What are your memories of that final-round 67?
I played with Patrick Sjoland, that I do remember. In my book the first chapter was going to be where I hit it and what I was thinking about but I couldn’t remember enough about it, I could only remember three or four holes, so we changed that idea pretty quickly.
I skipped the burn at the last, I hit it in the left rough, I had a poor lie and had something like 180 to carry the burn. I was four shots behind and thought I might not get another chance so took it on, it came out low, just short of the burn and jumped over it and went in the left-hand bunker. And I up and downed it.
Basically it was Colin v Tiger and we won 2&1 Where were you when Van de Velde was playing 18?
I was on the range with my coach, Adam Hunter, and Paddy who was caddying for me was Jean Van de Velde finds trouble at Carnoustie watching a TV in the shed where they keep the balls.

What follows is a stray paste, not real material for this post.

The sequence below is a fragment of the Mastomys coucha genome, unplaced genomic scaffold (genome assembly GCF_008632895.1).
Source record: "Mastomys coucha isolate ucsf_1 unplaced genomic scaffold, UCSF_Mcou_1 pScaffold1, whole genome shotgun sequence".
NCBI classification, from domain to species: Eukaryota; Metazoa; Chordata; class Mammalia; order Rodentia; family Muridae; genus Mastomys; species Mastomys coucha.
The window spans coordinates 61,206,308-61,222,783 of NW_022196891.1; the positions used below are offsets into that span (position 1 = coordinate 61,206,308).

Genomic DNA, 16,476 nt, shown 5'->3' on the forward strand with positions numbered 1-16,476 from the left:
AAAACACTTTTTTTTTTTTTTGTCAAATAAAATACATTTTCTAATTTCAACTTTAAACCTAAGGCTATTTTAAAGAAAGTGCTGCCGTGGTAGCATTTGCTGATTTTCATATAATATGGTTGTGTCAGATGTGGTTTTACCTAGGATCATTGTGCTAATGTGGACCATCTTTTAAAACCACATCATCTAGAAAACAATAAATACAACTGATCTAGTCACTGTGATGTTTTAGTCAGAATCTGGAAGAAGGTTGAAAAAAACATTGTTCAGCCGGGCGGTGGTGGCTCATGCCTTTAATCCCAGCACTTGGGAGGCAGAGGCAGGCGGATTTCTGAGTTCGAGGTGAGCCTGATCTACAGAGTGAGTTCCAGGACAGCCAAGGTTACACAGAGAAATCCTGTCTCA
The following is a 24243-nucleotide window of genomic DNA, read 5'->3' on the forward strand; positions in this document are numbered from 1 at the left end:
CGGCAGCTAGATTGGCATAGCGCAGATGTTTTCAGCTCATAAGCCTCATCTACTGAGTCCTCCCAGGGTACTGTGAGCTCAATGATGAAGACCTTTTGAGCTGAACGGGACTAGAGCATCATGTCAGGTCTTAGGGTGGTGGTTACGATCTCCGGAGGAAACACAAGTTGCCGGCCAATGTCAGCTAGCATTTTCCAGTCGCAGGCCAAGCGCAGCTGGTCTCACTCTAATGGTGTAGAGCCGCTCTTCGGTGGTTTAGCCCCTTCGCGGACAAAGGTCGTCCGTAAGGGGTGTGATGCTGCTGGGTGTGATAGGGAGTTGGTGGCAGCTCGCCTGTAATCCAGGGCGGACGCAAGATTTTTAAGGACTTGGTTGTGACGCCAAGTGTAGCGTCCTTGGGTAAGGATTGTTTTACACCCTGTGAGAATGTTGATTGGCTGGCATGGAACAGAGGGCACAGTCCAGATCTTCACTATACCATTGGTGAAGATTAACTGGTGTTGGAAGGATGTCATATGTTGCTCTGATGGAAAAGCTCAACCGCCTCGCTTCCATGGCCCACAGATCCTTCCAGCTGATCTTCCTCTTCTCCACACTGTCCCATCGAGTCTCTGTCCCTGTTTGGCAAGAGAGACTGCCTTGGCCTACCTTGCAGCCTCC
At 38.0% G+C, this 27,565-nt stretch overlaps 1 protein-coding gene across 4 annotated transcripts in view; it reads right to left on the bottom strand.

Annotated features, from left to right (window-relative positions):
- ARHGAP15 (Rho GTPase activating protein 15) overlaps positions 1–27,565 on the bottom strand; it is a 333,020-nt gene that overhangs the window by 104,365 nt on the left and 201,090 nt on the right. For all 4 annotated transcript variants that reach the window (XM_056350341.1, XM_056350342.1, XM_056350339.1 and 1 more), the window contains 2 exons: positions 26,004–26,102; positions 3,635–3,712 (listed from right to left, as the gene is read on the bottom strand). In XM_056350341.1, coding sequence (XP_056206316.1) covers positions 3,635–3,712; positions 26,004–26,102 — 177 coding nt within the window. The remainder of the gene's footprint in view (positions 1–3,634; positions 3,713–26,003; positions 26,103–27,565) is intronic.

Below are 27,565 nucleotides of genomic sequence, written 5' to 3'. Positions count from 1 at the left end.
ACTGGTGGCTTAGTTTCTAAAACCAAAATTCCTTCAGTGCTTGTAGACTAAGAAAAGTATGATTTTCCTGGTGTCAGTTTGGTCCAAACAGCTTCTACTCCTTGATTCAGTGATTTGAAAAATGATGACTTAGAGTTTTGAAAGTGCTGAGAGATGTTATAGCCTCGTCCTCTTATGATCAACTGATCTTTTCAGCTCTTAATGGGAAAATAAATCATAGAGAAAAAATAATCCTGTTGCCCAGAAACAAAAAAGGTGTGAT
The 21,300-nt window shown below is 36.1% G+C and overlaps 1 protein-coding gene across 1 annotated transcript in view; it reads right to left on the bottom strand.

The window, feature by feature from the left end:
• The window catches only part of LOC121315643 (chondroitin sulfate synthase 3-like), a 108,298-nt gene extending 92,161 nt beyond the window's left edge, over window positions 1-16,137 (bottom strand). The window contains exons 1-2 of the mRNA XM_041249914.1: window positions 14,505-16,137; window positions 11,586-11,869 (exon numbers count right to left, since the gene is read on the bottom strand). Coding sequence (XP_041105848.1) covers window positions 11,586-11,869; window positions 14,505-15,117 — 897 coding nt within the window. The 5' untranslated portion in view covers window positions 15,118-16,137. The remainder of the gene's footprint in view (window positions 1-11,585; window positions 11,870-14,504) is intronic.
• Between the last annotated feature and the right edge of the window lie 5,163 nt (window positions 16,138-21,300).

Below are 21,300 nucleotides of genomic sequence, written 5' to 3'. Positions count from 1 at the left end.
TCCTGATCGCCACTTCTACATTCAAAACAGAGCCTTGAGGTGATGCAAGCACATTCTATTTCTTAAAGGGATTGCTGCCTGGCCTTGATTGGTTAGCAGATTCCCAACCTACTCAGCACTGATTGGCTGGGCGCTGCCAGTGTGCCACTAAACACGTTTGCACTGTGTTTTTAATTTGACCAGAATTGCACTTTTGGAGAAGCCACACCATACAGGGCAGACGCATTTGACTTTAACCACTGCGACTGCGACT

Paddy said his tee shot wasn’t in the water at the last so we made our way into the clubhouse. Then, as we got nearer the clubhouse, Dougie Donnelly was watching on a BBC monitor and we watched Jean from the bunker onwards. Then later we saw him play the whole hole.
What was the mood like in the play-off?
Van de Velde was telling jokes and he had a policeman’s helmet on, which was a bit odd, and he was very jokey. I thought he was trying to cover his nerves so I just stood there and didn’t say very much.
Then Justin Leonard arrived and he looked really nervous and quite ill; he had the most to lose, he had won two years previously and he was the favourite. So I didn’t say an awful lot or do an awful lot basically because I was crapping myself.
What about your first Ryder Cup, at the infamous Battle of Brookline in 1999?